– Miscellaneous things like my tuner, chinese-english electronic dictionary (because I was also gonna brush up on my chinese in my free time too..NOT), USB light, flashlight, lighters (I don’t smoke!), binder clips, index cards (UGH I’ve lugged around the same stack of index cards since middle school probably), extra shampoo, suntan lotion, and a bunch of other stuff I can’t remember off the top of my head.

So in view of all this crap that I have, I’m determined to make wiser and more practical choices. I’m going to throw away all my homeworks, notes, and tests and lab reports from this semester (most of the stuff is on my laptop anyways) because I’m simply never going to look at them again, even if I think I might review them again. I’m going to bring less clothes to my dorm next year and less pens and pencils and less shampoo. I’m going to take fewer things from career fairs because I end up giving away/throwing out most of the stuff anyways. I’m going to leave home books that I’m not currently reading.

On the other hand, there have also been some things that really have come in handy on a regular or close to regular basis, but this post is long enough so I’ll save those things for a later entry (if I can remember).

So, how much junk have you accrued in your dorm?

And what the heck am I doing typing in my blog at 2 am, the night/morning before my last final?

Being Open About Going to the Bathroom

I’ll probably have more posts about this topic in the future, but here’s one benefit about telling others “too much information.” When talking with people online, it’s always considerate to give them an informative heads-up of when you’ll be out of the room so they won’t expect immediate replies and get ticked off. The following portrays the difference between giving a quick heads up and not (click for large/readable size):

click to enlarge click to enlarge

Anyways, I should be studying.

On Drinking and Partying…and Why I Don't Participate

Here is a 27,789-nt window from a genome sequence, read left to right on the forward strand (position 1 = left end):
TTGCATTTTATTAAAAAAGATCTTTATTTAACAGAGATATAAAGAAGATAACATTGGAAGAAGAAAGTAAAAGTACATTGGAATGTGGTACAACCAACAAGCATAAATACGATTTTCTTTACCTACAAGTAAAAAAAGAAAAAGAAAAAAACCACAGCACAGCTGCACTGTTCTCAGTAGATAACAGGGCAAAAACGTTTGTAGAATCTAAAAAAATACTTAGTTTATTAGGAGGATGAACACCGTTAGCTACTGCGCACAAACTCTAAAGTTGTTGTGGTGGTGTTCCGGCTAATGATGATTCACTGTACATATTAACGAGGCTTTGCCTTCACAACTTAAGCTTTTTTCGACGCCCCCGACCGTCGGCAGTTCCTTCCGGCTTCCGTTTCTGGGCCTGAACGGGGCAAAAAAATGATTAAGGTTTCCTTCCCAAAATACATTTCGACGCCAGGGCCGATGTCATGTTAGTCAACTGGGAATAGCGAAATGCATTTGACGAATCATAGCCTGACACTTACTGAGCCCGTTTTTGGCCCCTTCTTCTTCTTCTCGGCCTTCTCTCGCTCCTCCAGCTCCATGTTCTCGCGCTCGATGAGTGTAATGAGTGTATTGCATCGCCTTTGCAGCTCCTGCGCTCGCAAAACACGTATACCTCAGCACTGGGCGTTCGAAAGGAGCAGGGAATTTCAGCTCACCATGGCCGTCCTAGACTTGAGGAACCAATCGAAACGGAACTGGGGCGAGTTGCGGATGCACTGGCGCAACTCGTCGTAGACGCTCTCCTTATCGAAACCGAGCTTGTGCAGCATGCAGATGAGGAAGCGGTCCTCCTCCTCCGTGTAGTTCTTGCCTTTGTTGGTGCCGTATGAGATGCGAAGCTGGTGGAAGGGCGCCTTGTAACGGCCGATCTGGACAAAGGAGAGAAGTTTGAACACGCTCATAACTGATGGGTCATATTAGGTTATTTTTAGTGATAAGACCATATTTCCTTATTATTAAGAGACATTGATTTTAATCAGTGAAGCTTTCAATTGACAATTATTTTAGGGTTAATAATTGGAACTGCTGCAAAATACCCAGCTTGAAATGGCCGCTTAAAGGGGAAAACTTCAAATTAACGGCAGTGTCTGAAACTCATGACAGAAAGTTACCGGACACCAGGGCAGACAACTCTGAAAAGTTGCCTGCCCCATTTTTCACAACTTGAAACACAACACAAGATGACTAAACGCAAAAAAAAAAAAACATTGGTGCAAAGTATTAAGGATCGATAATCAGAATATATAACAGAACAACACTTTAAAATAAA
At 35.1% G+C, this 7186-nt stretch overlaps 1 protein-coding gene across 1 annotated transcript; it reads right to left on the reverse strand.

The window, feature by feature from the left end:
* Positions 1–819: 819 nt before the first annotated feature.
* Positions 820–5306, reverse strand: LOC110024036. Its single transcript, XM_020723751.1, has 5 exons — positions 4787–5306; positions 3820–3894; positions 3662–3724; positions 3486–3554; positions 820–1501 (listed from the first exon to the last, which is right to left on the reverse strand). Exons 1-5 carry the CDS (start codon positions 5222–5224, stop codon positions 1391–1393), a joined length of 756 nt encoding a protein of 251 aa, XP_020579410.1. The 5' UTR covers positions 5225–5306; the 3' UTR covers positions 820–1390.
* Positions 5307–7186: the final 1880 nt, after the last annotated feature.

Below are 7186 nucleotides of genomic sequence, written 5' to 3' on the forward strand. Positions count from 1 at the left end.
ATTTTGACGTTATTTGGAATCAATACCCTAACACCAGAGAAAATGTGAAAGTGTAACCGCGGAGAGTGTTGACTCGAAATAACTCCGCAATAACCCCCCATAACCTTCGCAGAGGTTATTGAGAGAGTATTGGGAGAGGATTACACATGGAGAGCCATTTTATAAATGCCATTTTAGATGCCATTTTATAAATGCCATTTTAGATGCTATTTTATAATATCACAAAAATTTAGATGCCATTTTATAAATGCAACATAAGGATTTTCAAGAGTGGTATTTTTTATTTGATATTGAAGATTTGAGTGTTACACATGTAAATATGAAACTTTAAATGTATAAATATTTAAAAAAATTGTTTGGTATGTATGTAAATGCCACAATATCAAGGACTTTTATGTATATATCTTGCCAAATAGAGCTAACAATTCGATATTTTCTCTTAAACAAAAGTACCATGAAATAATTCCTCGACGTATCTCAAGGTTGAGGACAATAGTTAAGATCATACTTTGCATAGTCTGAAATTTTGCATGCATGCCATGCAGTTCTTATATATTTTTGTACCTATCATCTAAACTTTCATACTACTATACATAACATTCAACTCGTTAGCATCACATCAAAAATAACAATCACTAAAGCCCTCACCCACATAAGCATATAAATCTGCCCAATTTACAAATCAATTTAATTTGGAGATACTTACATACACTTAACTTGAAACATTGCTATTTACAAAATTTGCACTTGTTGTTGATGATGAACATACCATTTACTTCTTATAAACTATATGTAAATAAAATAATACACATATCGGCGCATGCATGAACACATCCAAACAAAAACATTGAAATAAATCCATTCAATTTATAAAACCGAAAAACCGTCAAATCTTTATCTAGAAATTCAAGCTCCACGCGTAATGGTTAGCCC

I liked parties before I came to college, especially before high school. There didn’t need to be a lot of people over, and it wasn’t exclusive to just the kids; parents were always welcome too because it’s a social event for them as well. We would all get together and actually do something interactive; play hide and seek, manhunt, board games, soccer, catch with a ball or frisbee, video games, and of course, FOOD. We would have so much fun and the house would be full of laughter and good cheer.

It’s quite different now. Now that we’re more “grown up,” we hardly play games at parties anymore (those childish activities are reserved for icebreakers or bonding events). Rather, it’s “lets watch a movie” (like I couldn’t do that myself), or lets play video games until it gets boring. And that’s clearly not satisfying for the college student at all, but since we’re older we don’t go back to the simple and clean ways of having fun. Instead, we wear scanty clothing in 40 degree weather, drink copious amounts of beer, dance to music so loud we can’t even talk to each other, get drunk, yell and scream, hook up with random people, vomit, pee over the balcony (I actually almost got peed on last night while walking under some apartments in collegetown), a bunch of other stupid and disgusting things, and then pass out. Ok fine I’ll give you the fact that not everyone goes to a party and does all that, but that kind of environment doesn’t quite strike my fancy.

Plus, alcohol doesn’t even taste good.

Plus, drunk whites are jerks to asians, unless it’s a pretty girl.

Plus, drunk people are loud and obnoxious.

So to sum up this entry, I choose not to drink and party because 1 I can’t dance, 2 It’s not fun, and 3 I despise drunkards because they’re gross and repulsive.

Not to mention that it’s illegal for me to drink anyways, and all the other moral (or should I say immoral) issues related to parties.

This concludes my ranting.